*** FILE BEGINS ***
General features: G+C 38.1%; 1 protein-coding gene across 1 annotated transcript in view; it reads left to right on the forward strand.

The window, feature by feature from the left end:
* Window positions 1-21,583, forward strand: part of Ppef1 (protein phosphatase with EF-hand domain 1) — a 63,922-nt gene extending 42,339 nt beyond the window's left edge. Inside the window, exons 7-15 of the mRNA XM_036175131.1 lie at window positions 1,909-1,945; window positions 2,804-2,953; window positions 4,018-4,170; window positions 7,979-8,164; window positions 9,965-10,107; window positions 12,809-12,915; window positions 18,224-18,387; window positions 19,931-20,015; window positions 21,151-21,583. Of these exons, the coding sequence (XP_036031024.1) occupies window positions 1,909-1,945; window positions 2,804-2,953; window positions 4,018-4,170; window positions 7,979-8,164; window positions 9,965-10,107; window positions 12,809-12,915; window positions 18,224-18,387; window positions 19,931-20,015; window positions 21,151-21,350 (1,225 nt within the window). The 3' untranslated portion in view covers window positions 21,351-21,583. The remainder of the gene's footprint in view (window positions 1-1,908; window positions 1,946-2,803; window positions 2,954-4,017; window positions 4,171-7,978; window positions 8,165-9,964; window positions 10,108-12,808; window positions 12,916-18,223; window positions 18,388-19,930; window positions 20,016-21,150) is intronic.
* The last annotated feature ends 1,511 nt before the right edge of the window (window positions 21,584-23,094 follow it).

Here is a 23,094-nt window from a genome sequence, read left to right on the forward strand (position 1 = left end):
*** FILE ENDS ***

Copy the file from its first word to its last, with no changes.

General features: G+C 38.1%; 1 protein-coding gene across 1 annotated transcript in view; it reads left to right on the forward strand.

The window, feature by feature from the left end:
* Window positions 1-21,583, forward strand: part of Ppef1 (protein phosphatase with EF-hand domain 1) — a 63,922-nt gene extending 42,339 nt beyond the window's left edge. Inside the window, exons 7-15 of the mRNA XM_036175131.1 lie at window positions 1,909-1,945; window positions 2,804-2,953; window positions 4,018-4,170; window positions 7,979-8,164; window positions 9,965-10,107; window positions 12,809-12,915; window positions 18,224-18,387; window positions 19,931-20,015; window positions 21,151-21,583. Of these exons, the coding sequence (XP_036031024.1) occupies window positions 1,909-1,945; window positions 2,804-2,953; window positions 4,018-4,170; window positions 7,979-8,164; window positions 9,965-10,107; window positions 12,809-12,915; window positions 18,224-18,387; window positions 19,931-20,015; window positions 21,151-21,350 (1,225 nt within the window). The 3' untranslated portion in view covers window positions 21,351-21,583. The remainder of the gene's footprint in view (window positions 1-1,908; window positions 1,946-2,803; window positions 2,954-4,017; window positions 4,171-7,978; window positions 8,165-9,964; window positions 10,108-12,808; window positions 12,916-18,223; window positions 18,388-19,930; window positions 20,016-21,150) is intronic.
* The last annotated feature ends 1,511 nt before the right edge of the window (window positions 21,584-23,094 follow it).

Here is a 23,094-nt window from a genome sequence, read left to right on the forward strand (position 1 = left end):